Too often, writers and magazines talk about diabetes in the abstract, referring to stats and figures while ignoring the human element. A recent article in the Daily Beast, however, avoids that. It provides a powerful and alarming profile on the human “face” of diabetes.
In this case, it’s a diabetic family in Camden, NJ, led by Alicia Rivera, a mother of three. The article delves into Alicia’s past, and in doing so, underscores the roots of America’s diabetes epidemic.
Alicia came to New Jersey in 1972. At the time, she was surrounded by fresh fruits and vegetables, yet also ate traditionally carbohydrate-rich foods for dinner. Nonetheless, she remained thin, until the early 1980s when Camden saw the emergence of more fast food restaurants. During that time, she also had children, which made it more difficult to exercise and eat properly.
Now she spends her days worried about managing diabetes, equipped with an EpiPen – a syringe full of adrenaline that’s always at the ready in the event of an insulin coma.
Ultimately, Alicia’s story has been replicated by millions of diabetics across the country and shows how a poor diet and lack of exercise can lead to diabetes.
It is a certifiable medical fact that type 2 Diabetes can be avoided or at least delayed through diet, exercise, proper medical treatment. Yet the United States is nonetheless facing a diabetes epidemic of staggering proportions; 26 million Americans have the disease, and that number has doubled since 1980.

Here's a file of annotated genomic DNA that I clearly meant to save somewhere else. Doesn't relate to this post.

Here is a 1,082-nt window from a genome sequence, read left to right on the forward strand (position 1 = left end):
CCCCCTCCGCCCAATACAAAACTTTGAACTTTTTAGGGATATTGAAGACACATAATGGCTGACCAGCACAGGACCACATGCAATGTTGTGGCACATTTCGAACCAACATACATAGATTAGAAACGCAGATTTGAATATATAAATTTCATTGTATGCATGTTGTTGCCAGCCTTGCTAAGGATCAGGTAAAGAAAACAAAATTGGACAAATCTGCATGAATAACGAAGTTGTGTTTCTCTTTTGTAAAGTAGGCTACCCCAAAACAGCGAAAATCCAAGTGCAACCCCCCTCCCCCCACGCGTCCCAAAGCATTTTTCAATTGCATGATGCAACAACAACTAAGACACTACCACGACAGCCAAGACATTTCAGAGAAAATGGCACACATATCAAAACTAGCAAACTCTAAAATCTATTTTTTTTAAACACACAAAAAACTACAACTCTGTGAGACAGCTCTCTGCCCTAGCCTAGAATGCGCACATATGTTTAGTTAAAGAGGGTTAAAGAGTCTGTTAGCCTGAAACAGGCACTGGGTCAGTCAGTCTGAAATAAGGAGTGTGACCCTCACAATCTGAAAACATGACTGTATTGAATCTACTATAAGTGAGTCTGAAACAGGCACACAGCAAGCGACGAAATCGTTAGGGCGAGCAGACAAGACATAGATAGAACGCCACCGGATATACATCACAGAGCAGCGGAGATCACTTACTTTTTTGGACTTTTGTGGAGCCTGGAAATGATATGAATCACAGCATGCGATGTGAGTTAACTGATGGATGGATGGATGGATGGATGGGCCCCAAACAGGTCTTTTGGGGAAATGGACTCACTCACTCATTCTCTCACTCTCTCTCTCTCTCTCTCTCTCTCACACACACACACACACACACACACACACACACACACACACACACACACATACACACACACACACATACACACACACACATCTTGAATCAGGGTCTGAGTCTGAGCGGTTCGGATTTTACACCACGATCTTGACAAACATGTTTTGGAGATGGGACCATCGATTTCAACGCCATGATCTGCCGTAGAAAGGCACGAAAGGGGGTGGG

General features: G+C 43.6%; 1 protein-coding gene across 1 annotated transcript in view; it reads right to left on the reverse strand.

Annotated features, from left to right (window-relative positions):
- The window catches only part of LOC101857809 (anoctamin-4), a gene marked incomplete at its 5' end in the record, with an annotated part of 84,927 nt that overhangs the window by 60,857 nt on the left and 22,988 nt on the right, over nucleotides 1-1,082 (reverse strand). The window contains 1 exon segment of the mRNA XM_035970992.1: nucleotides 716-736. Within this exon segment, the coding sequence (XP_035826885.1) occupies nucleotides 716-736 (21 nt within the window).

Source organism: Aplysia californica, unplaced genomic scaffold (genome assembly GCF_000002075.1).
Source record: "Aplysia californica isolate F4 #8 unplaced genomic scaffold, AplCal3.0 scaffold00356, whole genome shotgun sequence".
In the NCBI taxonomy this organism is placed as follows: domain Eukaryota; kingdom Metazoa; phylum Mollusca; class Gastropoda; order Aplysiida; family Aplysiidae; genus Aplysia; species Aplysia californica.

And therein lies the profound challenge facing the medical and diabetic community: how, despite all the education and diabetes management strategies available, is the condition only worsening.
Industry experts have some theories as to why this is. Some argue that despite breakthroughs in diabetes management care, these strategies have not been practically translated into everyday activities that patients can partake in.
Then there’s the theory that the level of diabetes education is not, after all, as pervasive and useful as previously thought. Advocates need to do a better job at promoting the importance of diet and education, and that starts at the grade school level.